Amid the coronavirus pandemic and the shift of many tech firms to a hybrid of office work and work from home mode, employees at Microsoft have started populating the US tech firm’s new 46,000 square meter (495,000 square foot) campus in Herzliya.
The new offices will hold some 2,000 people, including sales staff and developers, engineers, researchers and employees from M12 – Microsoft’s venture funding arm.
At a cost of an estimated NIS 350 million ($105 million), the new campus is a “vote of confidence in the local talent and economy,” according to a statement released by the US tech firm.
The new campus is “another step in strengthening the strategic bond and commitment of Microsoft to the Israeli market,” said Ronit Atad, general manager of Microsoft Israel in a statement.
Microsoft has two main divisions operating locally: Microsoft Israel headed by Atad and its R&D arm led by general manager Michal Braverman-Blumenstyk.
Microsoft employs an estimated 2,300 people in Israel — 2,000 of them in R&D, working on projects including cybersecurity, AI technologies, big data and healthcare at development centers in in Herzliya, Tel Aviv, Haifa and Nazareth. Some 300 people work in sales and marketing.
The firm’s Israel R&D operations are among the tech giant’s biggest in the world alongside the ones it has in Silicon Valley and Boston, and were its first outside the US. Microsoft was one of the pioneers in setting up R&D operations in Israel in 1991.
Earlier this year Microsoft said it was setting up a new cloud data center, its first in Israel, that will offer services to local customers. It is expected to be operational in 2021.
In the post-pandemic period Microsoft will be working with a hybrid model, said Braverman-Blumenstyk by phone, whereby employees can decide how many days they will work from home or the office.
Even so, she said, coming to the office is “extremely important,” both to foster creativity and for social interaction. Productivity is not hurt working from home, she said. But “humans are social animals” and they need interaction for the “joy of living, creativity and support.”
The office building is the “greenest in Israel,” she said. It is the first one in Israel to carry the LEED V4 Gold certification for its internal and external design, an international standard for sustainable and environmentally friendly buildings.
The campus uses green technologies, many of them from the nation’s cleantech ecosystem, including water-from-air-moisture systems developed by Israeli startup WaterGen; water leakage detection technology developed by Israel’s Wint Water Intelligence, and a GreenWall platform that nurtures vegetation growth.
The building makes use of energy saving air filtration technologies developed by enVerid Systems. It also has 800 square meters of photovoltaic cells that will provide power to the building.
Including a garden of 3,500 square meters and 8,000 square meters of open space, “all parts of the center were designed to support innovation, sustainability, accessibility, diversity, inclusion, and employee wellbeing,” the statement said.
According to the annual Dun & Bradstreet ranking published last month, Microsoft is the best high-tech company to work for in Israel.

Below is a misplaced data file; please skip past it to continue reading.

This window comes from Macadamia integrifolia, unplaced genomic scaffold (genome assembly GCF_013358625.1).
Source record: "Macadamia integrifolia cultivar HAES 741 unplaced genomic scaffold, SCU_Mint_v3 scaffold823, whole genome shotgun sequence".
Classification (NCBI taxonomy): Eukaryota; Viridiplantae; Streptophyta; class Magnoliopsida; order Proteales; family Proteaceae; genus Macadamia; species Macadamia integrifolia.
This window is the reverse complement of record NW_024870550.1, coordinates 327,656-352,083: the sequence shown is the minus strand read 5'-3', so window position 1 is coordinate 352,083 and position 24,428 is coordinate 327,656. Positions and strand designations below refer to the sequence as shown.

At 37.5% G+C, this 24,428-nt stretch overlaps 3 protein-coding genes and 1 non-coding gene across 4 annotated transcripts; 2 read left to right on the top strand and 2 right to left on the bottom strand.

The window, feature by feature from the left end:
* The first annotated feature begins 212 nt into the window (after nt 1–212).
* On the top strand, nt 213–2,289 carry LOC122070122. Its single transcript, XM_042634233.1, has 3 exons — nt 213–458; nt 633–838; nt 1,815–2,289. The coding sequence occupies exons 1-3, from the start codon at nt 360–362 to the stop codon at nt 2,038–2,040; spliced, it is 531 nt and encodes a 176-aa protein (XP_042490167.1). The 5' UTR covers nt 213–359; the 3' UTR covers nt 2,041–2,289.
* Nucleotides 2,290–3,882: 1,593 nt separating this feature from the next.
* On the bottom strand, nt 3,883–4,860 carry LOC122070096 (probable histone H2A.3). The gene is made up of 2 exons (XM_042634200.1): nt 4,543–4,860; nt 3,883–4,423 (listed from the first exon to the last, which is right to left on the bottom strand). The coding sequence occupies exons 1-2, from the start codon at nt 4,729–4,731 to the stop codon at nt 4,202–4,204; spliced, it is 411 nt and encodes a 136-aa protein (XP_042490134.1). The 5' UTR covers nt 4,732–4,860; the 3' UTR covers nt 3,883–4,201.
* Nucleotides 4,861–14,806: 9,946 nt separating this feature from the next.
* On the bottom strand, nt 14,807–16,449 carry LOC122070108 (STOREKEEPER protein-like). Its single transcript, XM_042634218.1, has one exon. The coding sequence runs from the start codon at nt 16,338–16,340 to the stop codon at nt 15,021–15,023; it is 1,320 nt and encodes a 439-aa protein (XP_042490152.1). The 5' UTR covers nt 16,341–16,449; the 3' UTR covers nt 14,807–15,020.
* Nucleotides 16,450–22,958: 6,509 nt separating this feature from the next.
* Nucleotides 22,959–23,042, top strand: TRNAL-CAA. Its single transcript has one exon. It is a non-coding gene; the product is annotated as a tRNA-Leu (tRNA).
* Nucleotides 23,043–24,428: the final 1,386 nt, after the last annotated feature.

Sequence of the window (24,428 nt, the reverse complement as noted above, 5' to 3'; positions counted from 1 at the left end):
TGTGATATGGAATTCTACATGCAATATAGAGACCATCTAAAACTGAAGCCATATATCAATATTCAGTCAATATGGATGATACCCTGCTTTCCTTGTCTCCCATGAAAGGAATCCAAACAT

The new campus also features The Garage, an innovation lab to foster technologies in information security, augmented reality, and artificial intelligence. It will offer employees free access to equipment to create prototypes of their ideas.
The campus is built with tactile strips and signs with sharp contrast and Braille for vision-impaired people. It also features special audio systems for the hard of hearing.
The workstations in the buildings are divided into “neighborhoods,” encouraging teamwork and creating opportunities for employees to meet with people outside their group. An abundance of natural light, ergonomic furniture and natural vegetation is integrated into the interior spaces.
To keep workers happy amid tough competition for top talent — there is a shortage of programmers and engineers — the building has two playrooms, one for kids and adults and the other for adults; nursing rooms; balconies to work on; a basketball and a volleyball court; a yoga room; a 1,000-square-meter gym; a music room; a dog park; and 315 meeting rooms. Additional amenities include postal service, laundry service, and a convenience store.
Microsoft has continued recruiting even as the pandemic has raged in Israel and globally, said Braverman-Blumenstyk. The fact that some firms have frozen new hiring and furloughed or fired employees might have made the process a “bit easier,” she said. But the firm still only seeks to hire the best talent available.
The firm expects to continue expanding its workforce locally, she said, and Microsoft is already seeking more office space in buildings near the new campus “to continue to grow.”
Chef Haim Cohen’s catering arm will be responsible for meals in the six dining zones and two cafes, also offering meal delivery and takeout.
For the employees’ commute, regular or folding bikes are available, along with a designated parking place that includes electrical charging spots. There are priority parking spaces for hybrid and carpool cars.
“At the same time as we are launching the new campus, we are expanding our development centers in Haifa, Nazareth, and Tel Aviv to make them accessible to everyone,” Braverman-Blumenstyk said.
Israel’s Yashar Architects designed the new campus.